In Eco-Entrepreneurship (Eco-E) Projects, teams of 3-5 students collaborate over the course of a year to develop a business model for a new, commercially viable product or service that makes a positive and measurable environmental impact. The Eco-E Project serves as a master’s thesis (14 units) for students in the Master of Environmental Science and Management (MESM) program.
In pursuing an Eco-E Project as your master's thesis, you will develop agile thinking and complex problem solving skills, while your team is challenged to make a series of strategic choices that requires bringing together science, policy, systems thinking and human context. Eco-E Projects receive funding to develop small-scale pilot projects or prototypes to obtain early customer feedback. You'll learn to cultivate a network of advisors, including faculty and industry experts. During the course of the project, you gain experience by regularly presenting your business model to colleagues, advisors, industry experts, and judging panels. You emerge with solid experience managing team dynamics, developing strategies, engaging in outreach and communications, and formally presenting your research and writing reports.
Being a part of Eco-E has been an incredible experience, one I never expected when I first enrolled at Bren. I had no idea that entrepreneurship and business in general would speak to me in the way that it did.
Take a Closer Look: Eco-E Projects
Each year, students submit proposals for new Eco-Entrepreneurship Projects. Past projects have proposed market opportunities that address environmental problems in areas such as: apparel industry waste, affordable housing, aquaculture and mariculture, energy efficiency, water quality monitoring, environmental education, agricultural fertilizers, food waste and preservation, electric vehicle use and charging, affordable photovoltaic energy in developing nations, sustainable eco-tourism, transportation alternatives, sustainable personal care products, and community solar power.
A handful of current and past Eco-E projects are featured here. Explore all Eco-E projects in the project directory.
AgPlastic Solutions: Waste to Energy and Plastic Circularity in the Agricultural Industry
Mitigating the environmental impacts of this agricultural practice by developing either an alternative to plastic mulch or providing an end-of-life solution for the plastic waste.
EVMatch: Reducing the Barriers to Electric Vehicle Use by Matching EV Owners With Reliable Charging Options in Their Community (Eco-E)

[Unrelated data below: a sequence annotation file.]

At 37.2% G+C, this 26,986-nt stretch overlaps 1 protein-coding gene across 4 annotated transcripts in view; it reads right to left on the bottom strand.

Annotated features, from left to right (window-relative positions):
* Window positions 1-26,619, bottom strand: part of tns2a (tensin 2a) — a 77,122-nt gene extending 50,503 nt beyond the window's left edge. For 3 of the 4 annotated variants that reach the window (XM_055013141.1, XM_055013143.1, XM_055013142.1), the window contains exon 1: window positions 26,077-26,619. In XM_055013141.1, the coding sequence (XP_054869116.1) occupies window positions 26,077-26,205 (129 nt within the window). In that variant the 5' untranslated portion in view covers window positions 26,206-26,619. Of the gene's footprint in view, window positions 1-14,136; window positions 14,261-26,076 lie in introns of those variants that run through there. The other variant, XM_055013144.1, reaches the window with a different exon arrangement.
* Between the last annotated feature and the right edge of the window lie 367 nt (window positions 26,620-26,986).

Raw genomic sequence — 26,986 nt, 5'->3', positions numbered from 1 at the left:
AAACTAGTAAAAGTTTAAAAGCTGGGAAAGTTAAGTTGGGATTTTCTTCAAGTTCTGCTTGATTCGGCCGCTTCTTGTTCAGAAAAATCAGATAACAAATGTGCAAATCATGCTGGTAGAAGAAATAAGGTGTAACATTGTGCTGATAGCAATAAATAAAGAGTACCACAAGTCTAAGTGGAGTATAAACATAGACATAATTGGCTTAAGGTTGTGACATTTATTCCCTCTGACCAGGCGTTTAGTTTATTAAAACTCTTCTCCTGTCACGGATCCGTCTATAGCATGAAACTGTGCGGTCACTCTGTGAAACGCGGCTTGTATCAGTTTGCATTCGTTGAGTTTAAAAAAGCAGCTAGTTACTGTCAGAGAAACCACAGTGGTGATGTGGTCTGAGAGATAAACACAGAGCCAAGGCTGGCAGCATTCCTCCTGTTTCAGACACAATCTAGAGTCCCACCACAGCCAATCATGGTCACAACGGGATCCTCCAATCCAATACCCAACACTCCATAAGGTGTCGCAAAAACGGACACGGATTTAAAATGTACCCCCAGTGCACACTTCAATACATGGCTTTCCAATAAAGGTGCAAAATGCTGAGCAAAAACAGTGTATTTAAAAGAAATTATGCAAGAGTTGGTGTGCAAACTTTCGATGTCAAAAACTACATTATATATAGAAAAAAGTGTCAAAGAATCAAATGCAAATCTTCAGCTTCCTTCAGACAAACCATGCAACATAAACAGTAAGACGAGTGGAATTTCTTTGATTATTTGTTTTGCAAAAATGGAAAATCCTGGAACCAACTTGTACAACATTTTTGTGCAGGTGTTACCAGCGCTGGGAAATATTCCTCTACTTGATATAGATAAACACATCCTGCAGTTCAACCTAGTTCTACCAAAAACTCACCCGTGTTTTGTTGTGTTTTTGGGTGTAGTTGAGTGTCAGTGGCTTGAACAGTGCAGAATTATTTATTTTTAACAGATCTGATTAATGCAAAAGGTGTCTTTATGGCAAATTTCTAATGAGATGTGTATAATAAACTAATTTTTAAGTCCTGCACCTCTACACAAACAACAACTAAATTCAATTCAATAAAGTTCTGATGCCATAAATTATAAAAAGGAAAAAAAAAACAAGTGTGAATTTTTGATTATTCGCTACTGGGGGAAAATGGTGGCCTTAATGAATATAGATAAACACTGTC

Connecting EV owners in need of reliable charging with nearby owners of residential EV charging infrastructure on a reservation basis.
The Hurd Co. (Eco-E)
Reducing the environmental impacts of the apparel supply chain through harnessing waste from the agricultural industry, converting it into apparel-grade fiber.
Unicado: Protecting Kelp Forests through Purple Sea Urchin Ranching and Urchin Food Products (Eco-E)
Harvesting urchins from barrens that pose an immediate threat to adjacent kelp habitat, innovating new ways to bring purple urchins to the American market.
- Fall, Year 1: Students may take ESM 256A Problem Discovery and Ideation (optional).
- Winter, Year 1: Students who intend to submit an Eco-E proposal must enroll in ESM 256B Value Proposition Design for New Environmental Ventures. New proposals for Eco-E Projects are submitted by students. A committee of students, faculty, and staff selects appropriate projects.
- Spring, Year 1: Students join project teams, build a committee of advisors, draft a project management plan, gather data, complete an environmental problem literature review, develop a business model canvas, and present their lessons learned.
- Fall, Year 2: Students complete an environmental impact literature review, develop a prototype concept, write an outline of their final paper, and present their business model to the Eco-E Advisory Council.
- Winter, Year 2: Students present their work for review by faculty, enter new venture competitions, and complete their final report and other deliverables.
- Spring, Year 2: Students produce an executive summary, present their findings to the public, and enter new venture competitions.